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Originally published October 5, 2013 at 7:32 PM | Page modified October 5, 2013 at 7:57 PM

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Mormon church marks membership milestone

The Church of Jesus Christ of Latter-day Saints is among the fastest-growing churches in the world, claiming 15 million members.

The Associated Press

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SALT LAKE CITY — On a day the Mormon church announced its membership has hit 15 million — a threefold increase from three decades ago — the debate about the role of women within the faith raged on.

The Church of Jesus Christ of Latter-day Saints’ president, Thomas Monson, kicked off the two-day conference that brings 100,000 members to Salt Lake City by announcing the latest membership milestone from one of the fastest-growing churches in the world.

“The church continues to grow steadily and to change the lives of more and more people every year,” Monson told about 20,000 members seated in a three-story auditorium in Salt Lake City. “It is spreading across the Earth as our missionary force seeks out those who are searching for the truth.”

More than half of all Latter-day Saints live outside of the U.S., church figures show.

Mormons are still vastly outnumbered by other religious denominations, such as Roman Catholics, 1.2 billion worldwide, and Jews, 13.8 million, according to data from the Pew Research Center. But the Mormon faith is also much younger than those churches, having been founded in 1830, and is among the fastest-growing churches in the world.

Monson, considered the prophet of the church, said Saturday that there are 80,000 missionaries around the world, up from 58,500 a year ago. The growth was triggered by the church’s decision to lower the minimum age for missionaries, which Monson announced during this same conference a year ago. Men can now go at 18, instead of 19, and women at 19, instead of 21.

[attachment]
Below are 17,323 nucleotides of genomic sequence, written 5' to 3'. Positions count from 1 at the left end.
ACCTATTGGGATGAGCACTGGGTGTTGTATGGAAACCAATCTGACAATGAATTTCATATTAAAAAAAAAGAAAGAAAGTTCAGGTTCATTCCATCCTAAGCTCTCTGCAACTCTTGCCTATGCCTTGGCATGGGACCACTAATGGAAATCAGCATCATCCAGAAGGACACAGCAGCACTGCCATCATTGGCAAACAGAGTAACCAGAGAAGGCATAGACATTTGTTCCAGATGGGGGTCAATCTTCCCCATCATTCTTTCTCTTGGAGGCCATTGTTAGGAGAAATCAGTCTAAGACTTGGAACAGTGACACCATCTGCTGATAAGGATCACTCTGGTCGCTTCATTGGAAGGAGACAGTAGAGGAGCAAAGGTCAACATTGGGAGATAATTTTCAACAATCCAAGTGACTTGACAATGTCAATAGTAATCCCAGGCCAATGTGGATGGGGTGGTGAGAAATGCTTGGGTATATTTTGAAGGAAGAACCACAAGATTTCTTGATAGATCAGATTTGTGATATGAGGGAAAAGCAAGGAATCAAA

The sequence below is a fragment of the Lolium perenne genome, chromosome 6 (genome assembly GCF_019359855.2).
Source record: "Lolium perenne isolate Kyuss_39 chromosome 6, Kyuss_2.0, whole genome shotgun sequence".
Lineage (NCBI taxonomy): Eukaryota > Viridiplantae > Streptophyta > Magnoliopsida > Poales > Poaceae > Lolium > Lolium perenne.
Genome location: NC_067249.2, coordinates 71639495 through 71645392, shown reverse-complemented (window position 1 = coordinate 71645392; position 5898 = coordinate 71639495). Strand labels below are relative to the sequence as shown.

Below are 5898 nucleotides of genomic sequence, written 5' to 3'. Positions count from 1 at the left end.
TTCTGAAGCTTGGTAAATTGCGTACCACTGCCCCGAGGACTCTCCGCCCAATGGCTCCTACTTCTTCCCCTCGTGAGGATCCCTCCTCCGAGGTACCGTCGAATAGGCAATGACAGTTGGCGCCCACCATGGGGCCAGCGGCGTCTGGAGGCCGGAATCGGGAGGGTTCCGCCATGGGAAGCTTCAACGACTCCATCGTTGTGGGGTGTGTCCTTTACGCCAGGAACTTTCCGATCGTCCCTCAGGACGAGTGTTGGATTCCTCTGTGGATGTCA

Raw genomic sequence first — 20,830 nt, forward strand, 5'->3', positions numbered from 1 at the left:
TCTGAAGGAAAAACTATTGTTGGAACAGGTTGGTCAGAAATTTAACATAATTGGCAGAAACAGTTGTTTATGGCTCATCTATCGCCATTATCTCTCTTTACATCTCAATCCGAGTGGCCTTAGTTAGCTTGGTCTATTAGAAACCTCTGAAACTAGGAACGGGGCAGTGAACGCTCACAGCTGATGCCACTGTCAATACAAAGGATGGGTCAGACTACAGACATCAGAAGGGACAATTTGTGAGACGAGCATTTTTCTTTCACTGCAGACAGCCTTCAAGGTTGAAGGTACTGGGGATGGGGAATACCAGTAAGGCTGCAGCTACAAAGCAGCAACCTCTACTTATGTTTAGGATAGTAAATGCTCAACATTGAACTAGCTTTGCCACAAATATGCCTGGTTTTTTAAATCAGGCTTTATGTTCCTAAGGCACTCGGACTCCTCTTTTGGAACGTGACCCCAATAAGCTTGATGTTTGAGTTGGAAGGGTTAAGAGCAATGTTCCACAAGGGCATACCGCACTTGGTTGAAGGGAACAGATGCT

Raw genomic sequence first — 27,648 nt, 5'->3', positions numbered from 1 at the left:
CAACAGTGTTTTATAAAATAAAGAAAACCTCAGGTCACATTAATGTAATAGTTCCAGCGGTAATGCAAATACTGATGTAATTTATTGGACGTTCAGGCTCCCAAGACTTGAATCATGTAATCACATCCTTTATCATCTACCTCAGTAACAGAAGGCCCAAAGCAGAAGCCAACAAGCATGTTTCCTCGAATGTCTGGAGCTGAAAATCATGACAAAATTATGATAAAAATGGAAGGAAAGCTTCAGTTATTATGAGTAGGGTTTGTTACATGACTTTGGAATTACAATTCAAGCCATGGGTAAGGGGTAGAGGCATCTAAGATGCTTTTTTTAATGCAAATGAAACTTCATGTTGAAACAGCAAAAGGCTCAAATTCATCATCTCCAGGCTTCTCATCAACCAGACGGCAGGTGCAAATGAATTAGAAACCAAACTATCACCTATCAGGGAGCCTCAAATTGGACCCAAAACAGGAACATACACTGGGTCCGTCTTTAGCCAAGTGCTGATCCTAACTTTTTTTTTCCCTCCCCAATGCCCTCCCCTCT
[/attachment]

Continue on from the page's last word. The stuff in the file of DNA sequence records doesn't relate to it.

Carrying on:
The biannual general conference brings members together to hear inspirational words from church leaders and to hear church announcements. In addition to the people in Salt Lake City, the conference is watched by millions more around the world on TV, radio and the Internet. The conference is widely followed and analyzed on social media, with many using the Twitter hash tag, “#LDSconf.”

Many of the speeches come from the church’s Quorum of the Twelve Apostles, which is the second-highest governing body of the church. Modeled after Jesus Christ’s apostles, the twelve men serve under the church president and his two counselors.

An afternoon speech by D. Todd Christofferson of the Quorum put the spotlight on the role of women in the faith a few hours before a feminist women group, Ordain Women, asked to be let in to an all-male priesthood meeting to highlight what group members perceive as gender inequality.

Christofferson said having women at home remains an essential part of society and cautioned against blurring feminine and masculine differences. He encouraged women to dress modestly, and be good and virtuous. “We have enough women of fame and fortune; we need more women of faith,” he said.

“Some feminist thinkers view homemaking with outright contempt, arguing it demeans women, and that the relentless demands of raising children are a form of exploitation,” he said. “They ridicule what they call the ‘mommy track’ as a career. That is not fair or right.”

About 200 people joined the Ordain Women demonstration Saturday afternoon, marching from a nearby park to a standby line outside the all-male priesthood meeting only to be told again they wouldn’t be allowed in. Church spokeswoman Ruth Todd greeted the women and then delivered the bad news. She told them a similar meeting for women was held last weekend, and that the Saturday evening session was about “strengthening the men of our church.” The group had previously been denied its request for tickets.

The church issued a statement: “Millions of women in this church do not share the views of this small group who organized today’s protest, and most church members would see such efforts as divisive. Even so, these are our sisters and we want them among us, and hope they will find peace and joy we all seek in the gospel of Jesus Christ.”

Women can hold many leadership positions in the LDS church, but they can’t be bishops of congregations or presidents of stakes, which include a dozen congregations.

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